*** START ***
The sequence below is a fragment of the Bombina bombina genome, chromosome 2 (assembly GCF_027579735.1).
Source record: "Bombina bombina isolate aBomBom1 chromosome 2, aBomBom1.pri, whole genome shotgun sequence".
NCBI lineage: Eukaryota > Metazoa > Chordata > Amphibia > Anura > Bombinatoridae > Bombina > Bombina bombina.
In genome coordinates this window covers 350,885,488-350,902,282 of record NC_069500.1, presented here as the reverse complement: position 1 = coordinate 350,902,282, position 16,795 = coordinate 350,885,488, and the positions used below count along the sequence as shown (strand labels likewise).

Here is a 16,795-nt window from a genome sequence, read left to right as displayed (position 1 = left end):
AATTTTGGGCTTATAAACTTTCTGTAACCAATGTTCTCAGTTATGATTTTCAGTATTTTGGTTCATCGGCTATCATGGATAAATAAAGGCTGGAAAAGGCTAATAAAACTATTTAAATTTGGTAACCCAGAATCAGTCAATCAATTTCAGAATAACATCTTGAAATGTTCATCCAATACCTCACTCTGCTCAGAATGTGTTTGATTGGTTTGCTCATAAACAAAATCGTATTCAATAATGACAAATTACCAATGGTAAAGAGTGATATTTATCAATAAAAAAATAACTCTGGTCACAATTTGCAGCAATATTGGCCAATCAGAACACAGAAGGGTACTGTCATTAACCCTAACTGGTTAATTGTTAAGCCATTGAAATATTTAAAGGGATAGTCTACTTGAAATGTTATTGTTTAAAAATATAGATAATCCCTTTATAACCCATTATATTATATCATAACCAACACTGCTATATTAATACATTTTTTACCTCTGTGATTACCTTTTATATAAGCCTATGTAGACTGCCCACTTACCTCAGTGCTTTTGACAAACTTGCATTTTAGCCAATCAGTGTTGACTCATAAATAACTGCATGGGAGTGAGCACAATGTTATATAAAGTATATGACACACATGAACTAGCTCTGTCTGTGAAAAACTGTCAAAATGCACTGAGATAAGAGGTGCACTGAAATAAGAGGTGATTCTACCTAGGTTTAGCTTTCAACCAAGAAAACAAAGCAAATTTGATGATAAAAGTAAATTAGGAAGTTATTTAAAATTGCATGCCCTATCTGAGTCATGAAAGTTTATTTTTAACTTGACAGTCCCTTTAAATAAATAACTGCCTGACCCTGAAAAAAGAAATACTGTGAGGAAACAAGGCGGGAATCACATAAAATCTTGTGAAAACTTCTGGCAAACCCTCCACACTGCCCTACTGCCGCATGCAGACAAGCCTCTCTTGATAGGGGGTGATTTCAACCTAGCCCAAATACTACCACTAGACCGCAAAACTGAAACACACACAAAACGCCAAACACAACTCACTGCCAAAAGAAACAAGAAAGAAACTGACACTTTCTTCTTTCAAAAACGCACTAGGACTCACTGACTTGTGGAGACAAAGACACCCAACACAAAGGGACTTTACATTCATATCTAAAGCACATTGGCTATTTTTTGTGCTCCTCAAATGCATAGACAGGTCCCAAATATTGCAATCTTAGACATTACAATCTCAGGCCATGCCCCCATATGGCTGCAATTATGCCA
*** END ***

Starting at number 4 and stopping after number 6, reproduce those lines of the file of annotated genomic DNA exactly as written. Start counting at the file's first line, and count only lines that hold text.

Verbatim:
In genome coordinates this window covers 350,885,488-350,902,282 of record NC_069500.1, presented here as the reverse complement: position 1 = coordinate 350,902,282, position 16,795 = coordinate 350,885,488, and the positions used below count along the sequence as shown (strand labels likewise).

Here is a 16,795-nt window from a genome sequence, read left to right as displayed (position 1 = left end):
AATTTTGGGCTTATAAACTTTCTGTAACCAATGTTCTCAGTTATGATTTTCAGTATTTTGGTTCATCGGCTATCATGGATAAATAAAGGCTGGAAAAGGCTAATAAAACTATTTAAATTTGGTAACCCAGAATCAGTCAATCAATTTCAGAATAACATCTTGAAATGTTCATCCAATACCTCACTCTGCTCAGAATGTGTTTGATTGGTTTGCTCATAAACAAAATCGTATTCAATAATGACAAATTACCAATGGTAAAGAGTGATATTTATCAATAAAAAAATAACTCTGGTCACAATTTGCAGCAATATTGGCCAATCAGAACACAGAAGGGTACTGTCATTAACCCTAACTGGTTAATTGTTAAGCCATTGAAATATTTAAAGGGATAGTCTACTTGAAATGTTATTGTTTAAAAATATAGATAATCCCTTTATAACCCATTATATTATATCATAACCAACACTGCTATATTAATACATTTTTTACCTCTGTGATTACCTTTTATATAAGCCTATGTAGACTGCCCACTTACCTCAGTGCTTTTGACAAACTTGCATTTTAGCCAATCAGTGTTGACTCATAAATAACTGCATGGGAGTGAGCACAATGTTATATAAAGTATATGACACACATGAACTAGCTCTGTCTGTGAAAAACTGTCAAAATGCACTGAGATAAGAGGTGCACTGAAATAAGAGGTGATTCTACCTAGGTTTAGCTTTCAACCAAGAAAACAAAGCAAATTTGATGATAAAAGTAAATTAGGAAGTTATTTAAAATTGCATGCCCTATCTGAGTCATGAAAGTTTATTTTTAACTTGACAGTCCCTTTAAATAAATAACTGCCTGACCCTGAAAAAAGAAATACTGTGAGGAAACAAGGCGGGAATCACATAAAATCTTGTGAAAACTTCTGGCAAACCCTCCACACTGCCCTACTGCCGCATGCAGACAAGCCTCTCTTGATAGGGGGTGATTTCAACCTAGCCCAAATACTACCACTAGACCGCAAAACTGAAACACACACAAAACGCCAAACACAACTCACTGCCAAAAGAAACAAGAAAGAAACTGACACTTTCTTCTTTCAAAAACGCACTAGGACTCACTGACTTGTGGAGACAAAGACACCCAACACAAAGGGACTTTACATTCATATCTAAAGCACATTGGCTATTTTTTGTGCTCCTCAAATGCATAGACAGGTCCCAAATATTGCAATCTTAGACATTACAATCTCAGGCCATGCCCCCATATGGCTGCAATTATGCCA